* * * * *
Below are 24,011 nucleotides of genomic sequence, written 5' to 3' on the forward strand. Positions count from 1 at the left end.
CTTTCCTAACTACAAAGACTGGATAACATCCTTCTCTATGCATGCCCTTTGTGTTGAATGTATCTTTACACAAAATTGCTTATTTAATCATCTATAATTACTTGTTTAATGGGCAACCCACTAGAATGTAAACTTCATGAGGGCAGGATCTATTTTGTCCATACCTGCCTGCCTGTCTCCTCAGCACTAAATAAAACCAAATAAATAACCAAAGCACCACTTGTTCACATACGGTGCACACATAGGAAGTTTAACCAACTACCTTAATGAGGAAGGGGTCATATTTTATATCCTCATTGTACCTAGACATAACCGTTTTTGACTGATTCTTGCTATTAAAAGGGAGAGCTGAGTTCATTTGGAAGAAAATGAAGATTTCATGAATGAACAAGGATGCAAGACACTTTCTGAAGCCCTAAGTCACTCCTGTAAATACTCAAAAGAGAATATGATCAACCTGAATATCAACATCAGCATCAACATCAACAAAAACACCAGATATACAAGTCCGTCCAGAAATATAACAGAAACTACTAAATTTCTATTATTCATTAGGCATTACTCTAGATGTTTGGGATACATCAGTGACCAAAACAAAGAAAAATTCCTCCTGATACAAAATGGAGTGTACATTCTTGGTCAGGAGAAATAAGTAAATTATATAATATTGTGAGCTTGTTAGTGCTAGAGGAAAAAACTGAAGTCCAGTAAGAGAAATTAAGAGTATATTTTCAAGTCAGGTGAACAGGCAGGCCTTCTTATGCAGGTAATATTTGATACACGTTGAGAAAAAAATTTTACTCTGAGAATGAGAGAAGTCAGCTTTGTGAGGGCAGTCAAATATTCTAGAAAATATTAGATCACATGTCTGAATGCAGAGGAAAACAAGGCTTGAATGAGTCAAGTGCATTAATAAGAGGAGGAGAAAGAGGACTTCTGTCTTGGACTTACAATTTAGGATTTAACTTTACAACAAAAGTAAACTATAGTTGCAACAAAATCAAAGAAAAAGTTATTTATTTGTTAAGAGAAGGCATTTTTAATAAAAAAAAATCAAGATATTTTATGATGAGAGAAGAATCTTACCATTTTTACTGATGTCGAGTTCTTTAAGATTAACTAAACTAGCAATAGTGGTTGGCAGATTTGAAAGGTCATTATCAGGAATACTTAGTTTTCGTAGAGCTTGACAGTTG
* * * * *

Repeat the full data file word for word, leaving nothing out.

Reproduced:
Below are 24,011 nucleotides of genomic sequence, written 5' to 3' on the forward strand. Positions count from 1 at the left end.
CTTTCCTAACTACAAAGACTGGATAACATCCTTCTCTATGCATGCCCTTTGTGTTGAATGTATCTTTACACAAAATTGCTTATTTAATCATCTATAATTACTTGTTTAATGGGCAACCCACTAGAATGTAAACTTCATGAGGGCAGGATCTATTTTGTCCATACCTGCCTGCCTGTCTCCTCAGCACTAAATAAAACCAAATAAATAACCAAAGCACCACTTGTTCACATACGGTGCACACATAGGAAGTTTAACCAACTACCTTAATGAGGAAGGGGTCATATTTTATATCCTCATTGTACCTAGACATAACCGTTTTTGACTGATTCTTGCTATTAAAAGGGAGAGCTGAGTTCATTTGGAAGAAAATGAAGATTTCATGAATGAACAAGGATGCAAGACACTTTCTGAAGCCCTAAGTCACTCCTGTAAATACTCAAAAGAGAATATGATCAACCTGAATATCAACATCAGCATCAACATCAACAAAAACACCAGATATACAAGTCCGTCCAGAAATATAACAGAAACTACTAAATTTCTATTATTCATTAGGCATTACTCTAGATGTTTGGGATACATCAGTGACCAAAACAAAGAAAAATTCCTCCTGATACAAAATGGAGTGTACATTCTTGGTCAGGAGAAATAAGTAAATTATATAATATTGTGAGCTTGTTAGTGCTAGAGGAAAAAACTGAAGTCCAGTAAGAGAAATTAAGAGTATATTTTCAAGTCAGGTGAACAGGCAGGCCTTCTTATGCAGGTAATATTTGATACACGTTGAGAAAAAAATTTTACTCTGAGAATGAGAGAAGTCAGCTTTGTGAGGGCAGTCAAATATTCTAGAAAATATTAGATCACATGTCTGAATGCAGAGGAAAACAAGGCTTGAATGAGTCAAGTGCATTAATAAGAGGAGGAGAAAGAGGACTTCTGTCTTGGACTTACAATTTAGGATTTAACTTTACAACAAAAGTAAACTATAGTTGCAACAAAATCAAAGAAAAAGTTATTTATTTGTTAAGAGAAGGCATTTTTAATAAAAAAAAATCAAGATATTTTATGATGAGAGAAGAATCTTACCATTTTTACTGATGTCGAGTTCTTTAAGATTAACTAAACTAGCAATAGTGGTTGGCAGATTTGAAAGGTCATTATCAGGAATACTTAGTTTTCGTAGAGCTTGACAGTTG